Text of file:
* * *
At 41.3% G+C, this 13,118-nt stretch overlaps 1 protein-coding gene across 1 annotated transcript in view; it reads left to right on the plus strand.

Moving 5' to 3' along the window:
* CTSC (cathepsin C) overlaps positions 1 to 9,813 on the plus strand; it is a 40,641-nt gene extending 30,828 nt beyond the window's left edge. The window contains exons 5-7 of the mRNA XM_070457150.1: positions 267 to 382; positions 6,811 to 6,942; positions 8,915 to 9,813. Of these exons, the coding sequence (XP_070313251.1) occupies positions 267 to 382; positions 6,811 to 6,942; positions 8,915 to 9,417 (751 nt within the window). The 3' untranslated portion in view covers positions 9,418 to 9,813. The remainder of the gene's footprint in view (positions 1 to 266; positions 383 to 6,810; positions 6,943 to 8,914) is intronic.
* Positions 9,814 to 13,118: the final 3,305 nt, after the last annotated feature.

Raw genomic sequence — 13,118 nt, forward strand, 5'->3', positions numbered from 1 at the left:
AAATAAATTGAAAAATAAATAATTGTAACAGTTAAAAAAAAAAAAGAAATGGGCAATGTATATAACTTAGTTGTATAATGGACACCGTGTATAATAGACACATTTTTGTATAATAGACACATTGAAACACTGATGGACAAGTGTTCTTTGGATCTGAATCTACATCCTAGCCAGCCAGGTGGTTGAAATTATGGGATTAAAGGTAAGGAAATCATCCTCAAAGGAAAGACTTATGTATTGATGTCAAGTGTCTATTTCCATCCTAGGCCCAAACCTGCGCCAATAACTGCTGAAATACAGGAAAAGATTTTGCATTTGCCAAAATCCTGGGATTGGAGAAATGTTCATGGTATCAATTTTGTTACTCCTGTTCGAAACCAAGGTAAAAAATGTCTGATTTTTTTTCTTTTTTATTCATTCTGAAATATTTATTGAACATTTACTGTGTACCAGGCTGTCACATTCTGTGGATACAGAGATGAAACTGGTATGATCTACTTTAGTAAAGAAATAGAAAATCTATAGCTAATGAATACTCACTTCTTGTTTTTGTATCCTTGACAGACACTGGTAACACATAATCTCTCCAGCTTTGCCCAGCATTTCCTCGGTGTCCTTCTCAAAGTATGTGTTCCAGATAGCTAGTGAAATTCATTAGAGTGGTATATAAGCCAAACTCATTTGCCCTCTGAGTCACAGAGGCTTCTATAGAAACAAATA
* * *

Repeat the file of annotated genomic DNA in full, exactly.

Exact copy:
At 41.3% G+C, this 13,118-nt stretch overlaps 1 protein-coding gene across 1 annotated transcript in view; it reads left to right on the plus strand.

Moving 5' to 3' along the window:
* CTSC (cathepsin C) overlaps positions 1 to 9,813 on the plus strand; it is a 40,641-nt gene extending 30,828 nt beyond the window's left edge. The window contains exons 5-7 of the mRNA XM_070457150.1: positions 267 to 382; positions 6,811 to 6,942; positions 8,915 to 9,813. Of these exons, the coding sequence (XP_070313251.1) occupies positions 267 to 382; positions 6,811 to 6,942; positions 8,915 to 9,417 (751 nt within the window). The 3' untranslated portion in view covers positions 9,418 to 9,813. The remainder of the gene's footprint in view (positions 1 to 266; positions 383 to 6,810; positions 6,943 to 8,914) is intronic.
* Positions 9,814 to 13,118: the final 3,305 nt, after the last annotated feature.

Raw genomic sequence — 13,118 nt, forward strand, 5'->3', positions numbered from 1 at the left:
AAATAAATTGAAAAATAAATAATTGTAACAGTTAAAAAAAAAAAAGAAATGGGCAATGTATATAACTTAGTTGTATAATGGACACCGTGTATAATAGACACATTTTTGTATAATAGACACATTGAAACACTGATGGACAAGTGTTCTTTGGATCTGAATCTACATCCTAGCCAGCCAGGTGGTTGAAATTATGGGATTAAAGGTAAGGAAATCATCCTCAAAGGAAAGACTTATGTATTGATGTCAAGTGTCTATTTCCATCCTAGGCCCAAACCTGCGCCAATAACTGCTGAAATACAGGAAAAGATTTTGCATTTGCCAAAATCCTGGGATTGGAGAAATGTTCATGGTATCAATTTTGTTACTCCTGTTCGAAACCAAGGTAAAAAATGTCTGATTTTTTTTCTTTTTTATTCATTCTGAAATATTTATTGAACATTTACTGTGTACCAGGCTGTCACATTCTGTGGATACAGAGATGAAACTGGTATGATCTACTTTAGTAAAGAAATAGAAAATCTATAGCTAATGAATACTCACTTCTTGTTTTTGTATCCTTGACAGACACTGGTAACACATAATCTCTCCAGCTTTGCCCAGCATTTCCTCGGTGTCCTTCTCAAAGTATGTGTTCCAGATAGCTAGTGAAATTCATTAGAGTGGTATATAAGCCAAACTCATTTGCCCTCTGAGTCACAGAGGCTTCTATAGAAACAAATA